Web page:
case when autoextensible='YES' and maxbytes>=bytes
 then -- we generate resize statements only if autoextensible can grow back to current size
  '/* reclaim '||to_char(ceil((bytes-hwm_bytes)/1024/1024),999999)
   ||'M from '||to_char(ceil(bytes/1024/1024),999999)||'M */ '
   ||'alter database datafile '''||file_name||''' resize '||ceil(hwm_bytes/1024/1024)||'M;'
 else -- generate only a comment when autoextensible is off
  '/* reclaim '||to_char(ceil((bytes-hwm_bytes)/1024/1024),999999)
   ||'M from '||to_char(ceil(bytes/1024/1024),999999)
   ||'M after setting autoextensible maxsize higher than current size for file '
   || file_name||' */'
 end SQL
from hwmdf
where
 bytes-hwm_bytes>1024*1024 -- resize only if at least 1MB can be reclaimed
order by bytes-hwm_bytes desc
/
This was what I got from my system
 It generates the resize statements with the right values
/* reclaim    2370M from    2505M */ alter database datafile ‘/u02/app/oracle/oradata/CHARLES/undotbs01.dbf’ resize 136M;
/* reclaim     593M from    3072M */ alter database datafile ‘/u02/app/oracle/oradata/CHARLES/euna_data_02.dbf’ resize 2480M;
/* reclaim     248M from     256M */ alter database datafile ‘/u02/app/oracle/oradata/CHARLES/euna_rsa_data_01.dbf’ resize 9M;
/* reclaim     243M from     256M */ alter database datafile ‘/u02/app/oracle/oradata/CHARLES/euna_rsa_idx_01.dbf’ resize 14M;
/* reclaim     141M from     142M */ alter database datafile ‘/u02/app/oracle/oradata/CHARLES/users01.dbf’ resize 2M;
/* reclaim      41M from     710M */ alter database datafile ‘/u02/app/oracle/oradata/CHARLES/sysaux01.dbf’ resize 670M;
/* reclaim       3M from    1390M */ alter database datafile ‘/u02/app/oracle/oradata/CHARLES/system01.dbf’ resize 1388M;

Running external jobs in Oracle

If as an Oracle  DBA you want to  generate a file within oracle and ftp it to an ftp server using an oracle scheduler_job .You probably might run into an error like this below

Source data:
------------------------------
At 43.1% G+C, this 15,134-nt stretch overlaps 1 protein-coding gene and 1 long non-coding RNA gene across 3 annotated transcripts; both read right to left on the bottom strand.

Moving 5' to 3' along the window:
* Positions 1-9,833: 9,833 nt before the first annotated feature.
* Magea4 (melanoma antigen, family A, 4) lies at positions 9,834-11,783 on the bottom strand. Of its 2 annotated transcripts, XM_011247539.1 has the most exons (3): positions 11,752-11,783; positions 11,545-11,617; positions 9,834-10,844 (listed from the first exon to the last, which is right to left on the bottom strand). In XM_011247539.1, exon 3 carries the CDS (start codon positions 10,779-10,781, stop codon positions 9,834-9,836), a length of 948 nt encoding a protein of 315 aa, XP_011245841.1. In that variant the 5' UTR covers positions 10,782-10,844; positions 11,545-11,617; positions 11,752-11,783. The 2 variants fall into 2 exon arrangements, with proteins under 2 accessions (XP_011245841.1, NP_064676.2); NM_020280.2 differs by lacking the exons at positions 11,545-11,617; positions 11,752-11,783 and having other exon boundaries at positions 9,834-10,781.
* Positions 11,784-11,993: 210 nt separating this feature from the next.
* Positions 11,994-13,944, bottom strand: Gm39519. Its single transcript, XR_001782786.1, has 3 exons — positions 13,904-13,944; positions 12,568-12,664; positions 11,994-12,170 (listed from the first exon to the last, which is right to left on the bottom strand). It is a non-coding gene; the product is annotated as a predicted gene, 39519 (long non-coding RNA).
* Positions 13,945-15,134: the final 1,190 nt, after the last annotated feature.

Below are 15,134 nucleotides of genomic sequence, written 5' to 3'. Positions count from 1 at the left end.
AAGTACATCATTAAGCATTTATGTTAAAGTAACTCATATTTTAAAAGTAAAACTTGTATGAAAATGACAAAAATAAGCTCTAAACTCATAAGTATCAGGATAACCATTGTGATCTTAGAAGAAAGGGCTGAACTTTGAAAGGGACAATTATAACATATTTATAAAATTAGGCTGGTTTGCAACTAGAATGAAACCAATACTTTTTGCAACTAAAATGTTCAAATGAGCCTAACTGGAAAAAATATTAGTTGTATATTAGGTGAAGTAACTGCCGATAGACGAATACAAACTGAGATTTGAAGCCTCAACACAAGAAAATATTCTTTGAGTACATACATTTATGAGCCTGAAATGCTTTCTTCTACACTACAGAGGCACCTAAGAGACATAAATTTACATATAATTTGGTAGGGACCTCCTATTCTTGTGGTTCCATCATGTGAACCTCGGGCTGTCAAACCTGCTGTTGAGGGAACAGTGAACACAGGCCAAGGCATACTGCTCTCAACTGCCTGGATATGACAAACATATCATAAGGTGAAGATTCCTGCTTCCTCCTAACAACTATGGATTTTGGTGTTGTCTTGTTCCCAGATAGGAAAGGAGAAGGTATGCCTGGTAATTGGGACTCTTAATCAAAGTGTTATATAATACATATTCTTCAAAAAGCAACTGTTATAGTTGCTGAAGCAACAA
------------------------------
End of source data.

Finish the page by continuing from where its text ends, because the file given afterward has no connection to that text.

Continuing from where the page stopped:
ORA-27369: job of type EXECUTABLE failed with exit code: Permission denied

The solution is easy.

  • On the unix  oracle server run the following as oracle

          ls -l  $ORACLE_HOME/rdbms/admin/externaljob.ora

          The result should return something similar to this depending on your file tree layout

          –rw-r—– 1 root oinstall 1536 Apr 16 17:23 /u01/app/oracle/product/11.2-EE/rdbms/admin/externaljob.ora

  • As you can see the file by default is read only for oracle,so let’s sudo su – and edit it

          sudo su –

          vi  /u01/app/oracle/product/11.2-EE/rdbms/admin/externaljob.ora

           change the run_user from nobody to oracle and change the run_group from nobody to oinstall as show below and save it

           run_user = oracle
           run_group = oinstall

  •            Then you are done.The job should run now

 

Automating the removal of statspack snapshots

In case you find yourself in one of those shops with the good old statspack!!
Every child likes new toys but don’t throw your dummy out yet,statspack is still good.
It does eat up space if you set it to run regularly and you don’t want to make your already miserable life difficult by manually deleting snapshots.
You can be proactive by setting up a procedure to do the cleaning job for you.
Try this: